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Honouring of obligations and commitments by Azerbaijan

Resolution 1545 (2007)

Author(s):
Parliamentary Assembly
Origin
Assembly debate on 16 April 2007 (11th Sitting) (see Doc. 11226, report of the Committee on the Honouring of Obligations and Commitments by Member States of the Council of Europe (Monitoring Committee), co-rapporteurs: Mr Herkel and Mr Lloyd). Text adopted by the Assembly on 16 April 2007 (11th Sitting).
Thesaurus
1. Azerbaijan joined the Council of Europe on 25 January 2001 and, since its accession, has been subject to a Parliamentary Assembly monitoring procedure, which has led to the adoption of Resolutions 1305 (2002), 1358 (2004), 1398 (2004) and 1456 (2005).
2. Furthermore, in Resolution 1505 (2006) on the implementation of Resolution 1480 (2006) on the challenge of credentials of the parliamentary delegation of Azerbaijan, the Assembly instructed its Monitoring Committee to continue to follow closely developments in the country and report back to it, at its spring 2007 part-session, on progress in the honouring of obligations and commitments by Azerbaijan, including those related to electoral reform.
3. The aftermath of the November 2005 elections was marked by a further weakening of the opposition both inside and outside parliament and the public’s limited interest in the political life of the country. Despite Assembly calls to the contrary, a number of opposition members have refused to take their seats in parliament or boycotted the May 2006 partial re-run elections. Subsequent splits within the opposition have further weakened its position. Dialogue urgently needs to be established between the ruling majority and the opposition both inside and outside parliament if the political climate in the country is to be improved.
4. Situated at the crossroads between Europe and Asia and with a booming economy, Azerbaijan is becoming a major strategic actor in the region. Holding the world record for economic growth, 25% of Azerbaijan’s population nevertheless lives in poverty. Ever-increasing corruption risks jeopardising its economic development.
5. In the field of European integration, an action plan was signed on 14 November 2006 with the European Union, in the framework of the European Neighbourhood Policy. The Assembly welcomes the fact that the action plan refers to the country’s international commitments, including towards the Council of Europe, in the fields of democracy, the rule of law and human rights.
6. With regard to Azerbaijan’s obligations and commitments in the field of democracy:
6.1 the Assembly notes that, since accession to the Council of Europe, the Parliament of Azerbaijan has reinforced its role as a forum for political debate and an instrument for pushing forward democratic reforms. However, much remains to be done to strengthen parliamentary control over the executive and improve the checks and balances in a state governed by a strong presidential system. Therefore, the Assembly invites the authorities of Azerbaijan to consider in due course the possibility of revising the constitution to improve the balance of power and strengthen the role of the parliament, with the assistance of the European Commission for Democracy through Law (Venice Commission);
6.2 the Assembly would also like the work of parliamentary committees to be further developed. Important matters, such as those related to the honouring of commitments undertaken upon accession to the Council of Europe, should be regulated by laws elaborated and discussed within the parliament and its committees rather than by presidential decrees;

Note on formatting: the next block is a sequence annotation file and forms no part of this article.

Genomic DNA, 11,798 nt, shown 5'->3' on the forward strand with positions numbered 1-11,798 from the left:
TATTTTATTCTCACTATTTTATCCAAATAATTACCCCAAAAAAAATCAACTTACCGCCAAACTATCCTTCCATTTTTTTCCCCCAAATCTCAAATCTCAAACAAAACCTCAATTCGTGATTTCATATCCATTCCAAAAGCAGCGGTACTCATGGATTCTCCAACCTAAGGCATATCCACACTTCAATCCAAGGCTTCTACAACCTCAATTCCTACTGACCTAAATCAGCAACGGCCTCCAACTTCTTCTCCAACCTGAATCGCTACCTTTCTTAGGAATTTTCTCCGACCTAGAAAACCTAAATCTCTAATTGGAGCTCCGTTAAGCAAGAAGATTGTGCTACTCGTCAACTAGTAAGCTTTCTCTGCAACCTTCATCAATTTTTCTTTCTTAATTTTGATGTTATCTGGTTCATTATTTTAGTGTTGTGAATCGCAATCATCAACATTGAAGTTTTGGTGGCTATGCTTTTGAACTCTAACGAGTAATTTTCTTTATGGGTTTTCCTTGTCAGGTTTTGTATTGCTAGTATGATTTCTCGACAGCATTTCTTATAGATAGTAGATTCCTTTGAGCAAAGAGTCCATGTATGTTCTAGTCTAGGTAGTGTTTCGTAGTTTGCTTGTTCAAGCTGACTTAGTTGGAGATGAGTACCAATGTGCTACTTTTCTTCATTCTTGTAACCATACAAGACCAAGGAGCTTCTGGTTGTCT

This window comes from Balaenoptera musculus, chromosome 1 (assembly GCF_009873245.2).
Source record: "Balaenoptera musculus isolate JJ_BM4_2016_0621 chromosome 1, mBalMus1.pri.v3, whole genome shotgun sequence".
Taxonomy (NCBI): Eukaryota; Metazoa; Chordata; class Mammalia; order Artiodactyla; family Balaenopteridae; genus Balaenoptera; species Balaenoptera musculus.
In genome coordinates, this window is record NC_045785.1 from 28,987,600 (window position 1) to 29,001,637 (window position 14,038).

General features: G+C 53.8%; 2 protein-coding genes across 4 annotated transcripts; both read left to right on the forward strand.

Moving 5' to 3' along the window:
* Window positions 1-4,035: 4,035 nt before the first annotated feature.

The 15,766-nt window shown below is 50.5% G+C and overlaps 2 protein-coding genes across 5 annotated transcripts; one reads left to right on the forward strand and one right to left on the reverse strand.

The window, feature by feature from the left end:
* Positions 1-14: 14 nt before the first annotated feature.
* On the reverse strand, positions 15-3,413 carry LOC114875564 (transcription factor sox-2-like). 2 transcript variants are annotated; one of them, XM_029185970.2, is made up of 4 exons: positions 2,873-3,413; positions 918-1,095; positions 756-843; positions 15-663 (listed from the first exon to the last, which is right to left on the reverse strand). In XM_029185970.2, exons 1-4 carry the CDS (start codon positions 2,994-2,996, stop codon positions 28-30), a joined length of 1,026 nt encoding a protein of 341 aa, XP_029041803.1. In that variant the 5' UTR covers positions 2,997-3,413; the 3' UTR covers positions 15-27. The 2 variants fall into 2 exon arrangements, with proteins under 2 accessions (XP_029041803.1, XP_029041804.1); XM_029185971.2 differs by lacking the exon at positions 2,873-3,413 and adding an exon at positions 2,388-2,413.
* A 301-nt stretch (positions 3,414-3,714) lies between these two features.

6.3 the Assembly notes that, at present, political groups must have at least 20% of the vote to form parliamentary factions. It therefore invites the Parliament of Azerbaijan to consider significantly lowering this percentage through a revision of its internal rules, if need be with Council of Europe assistance or in the framework of the Assembly’s interparliamentary co-operation programme;
6.4 noting that, since the country’s accession to the Council of Europe, not a single election held in Azerbaijan has been deemed fully free and fair, the Assembly attaches particular importance to the forthcoming presidential elections in 2008 and expects the public broadcasting service to ensure equal and unbiased coverage of the campaign for all presidential candidates;
6.5 the Assembly welcomes the ongoing co-operation with the Venice Commission on the revision of the Electoral Code. It reiterates that, for the next presidential elections to comply fully with European standards in terms of democratic elections, it is essential that, beyond purely technical improvements, the Electoral Code be amended at the latest by the beginning of 2008 in order to provide for an election administration which enjoys the confidence of the electorate and of all the stakeholders and a better procedure for the efficient handling of election-related complaints and appeals. The composition of the Central Electoral Commission should also be completed without further delay;
6.6 noting that, following the November 2005 parliamentary elections, few criminal proceedings were instituted for electoral violations, which resulted in the imprisonment of only one person and the dismissal of others, the Assembly warns that more resolute action is needed to discourage future violations. It urges the Azerbaijani authorities to pass on a clear message at the highest political level that electoral fraud will not be tolerated in the next presidential elections;
6.7 with regard to local self-government, the Assembly:
6.7.1 welcomes the recent establishment in Azerbaijan of three municipal associations (for cities, rural towns and settlements) and encourages them to work together;